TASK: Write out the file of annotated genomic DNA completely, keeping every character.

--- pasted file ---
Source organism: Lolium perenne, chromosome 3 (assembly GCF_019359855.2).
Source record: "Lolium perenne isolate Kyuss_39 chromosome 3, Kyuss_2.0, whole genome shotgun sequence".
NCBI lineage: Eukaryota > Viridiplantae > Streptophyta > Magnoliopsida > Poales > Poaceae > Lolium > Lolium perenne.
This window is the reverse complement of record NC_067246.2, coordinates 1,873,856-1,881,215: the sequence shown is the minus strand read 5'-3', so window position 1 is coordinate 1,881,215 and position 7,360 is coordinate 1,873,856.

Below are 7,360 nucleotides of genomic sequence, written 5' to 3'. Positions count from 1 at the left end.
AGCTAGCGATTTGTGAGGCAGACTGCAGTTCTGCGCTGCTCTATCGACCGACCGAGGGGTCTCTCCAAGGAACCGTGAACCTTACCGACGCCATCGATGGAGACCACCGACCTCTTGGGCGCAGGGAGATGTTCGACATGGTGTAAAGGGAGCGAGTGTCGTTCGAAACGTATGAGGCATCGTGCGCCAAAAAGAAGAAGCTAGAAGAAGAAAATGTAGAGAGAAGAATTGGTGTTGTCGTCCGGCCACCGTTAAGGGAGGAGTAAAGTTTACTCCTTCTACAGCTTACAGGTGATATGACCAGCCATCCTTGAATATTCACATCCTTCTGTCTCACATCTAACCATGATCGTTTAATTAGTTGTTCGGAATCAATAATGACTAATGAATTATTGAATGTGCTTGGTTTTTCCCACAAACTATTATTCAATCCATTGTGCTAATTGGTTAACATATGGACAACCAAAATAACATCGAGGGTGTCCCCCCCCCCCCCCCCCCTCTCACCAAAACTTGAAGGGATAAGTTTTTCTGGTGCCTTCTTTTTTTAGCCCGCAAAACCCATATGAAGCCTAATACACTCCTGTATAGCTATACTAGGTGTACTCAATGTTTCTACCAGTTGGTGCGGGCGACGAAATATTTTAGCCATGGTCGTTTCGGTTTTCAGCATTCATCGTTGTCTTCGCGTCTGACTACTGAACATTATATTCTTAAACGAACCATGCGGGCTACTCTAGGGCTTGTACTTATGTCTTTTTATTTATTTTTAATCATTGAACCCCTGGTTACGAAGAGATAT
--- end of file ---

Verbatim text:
Source organism: Lolium perenne, chromosome 3 (assembly GCF_019359855.2).
Source record: "Lolium perenne isolate Kyuss_39 chromosome 3, Kyuss_2.0, whole genome shotgun sequence".
NCBI lineage: Eukaryota > Viridiplantae > Streptophyta > Magnoliopsida > Poales > Poaceae > Lolium > Lolium perenne.
This window is the reverse complement of record NC_067246.2, coordinates 1,873,856-1,881,215: the sequence shown is the minus strand read 5'-3', so window position 1 is coordinate 1,881,215 and position 7,360 is coordinate 1,873,856.

Below are 7,360 nucleotides of genomic sequence, written 5' to 3'. Positions count from 1 at the left end.
AGCTAGCGATTTGTGAGGCAGACTGCAGTTCTGCGCTGCTCTATCGACCGACCGAGGGGTCTCTCCAAGGAACCGTGAACCTTACCGACGCCATCGATGGAGACCACCGACCTCTTGGGCGCAGGGAGATGTTCGACATGGTGTAAAGGGAGCGAGTGTCGTTCGAAACGTATGAGGCATCGTGCGCCAAAAAGAAGAAGCTAGAAGAAGAAAATGTAGAGAGAAGAATTGGTGTTGTCGTCCGGCCACCGTTAAGGGAGGAGTAAAGTTTACTCCTTCTACAGCTTACAGGTGATATGACCAGCCATCCTTGAATATTCACATCCTTCTGTCTCACATCTAACCATGATCGTTTAATTAGTTGTTCGGAATCAATAATGACTAATGAATTATTGAATGTGCTTGGTTTTTCCCACAAACTATTATTCAATCCATTGTGCTAATTGGTTAACATATGGACAACCAAAATAACATCGAGGGTGTCCCCCCCCCCCCCCCCCCTCTCACCAAAACTTGAAGGGATAAGTTTTTCTGGTGCCTTCTTTTTTTAGCCCGCAAAACCCATATGAAGCCTAATACACTCCTGTATAGCTATACTAGGTGTACTCAATGTTTCTACCAGTTGGTGCGGGCGACGAAATATTTTAGCCATGGTCGTTTCGGTTTTCAGCATTCATCGTTGTCTTCGCGTCTGACTACTGAACATTATATTCTTAAACGAACCATGCGGGCTACTCTAGGGCTTGTACTTATGTCTTTTTATTTATTTTTAATCATTGAACCCCTGGTTACGAAGAGATAT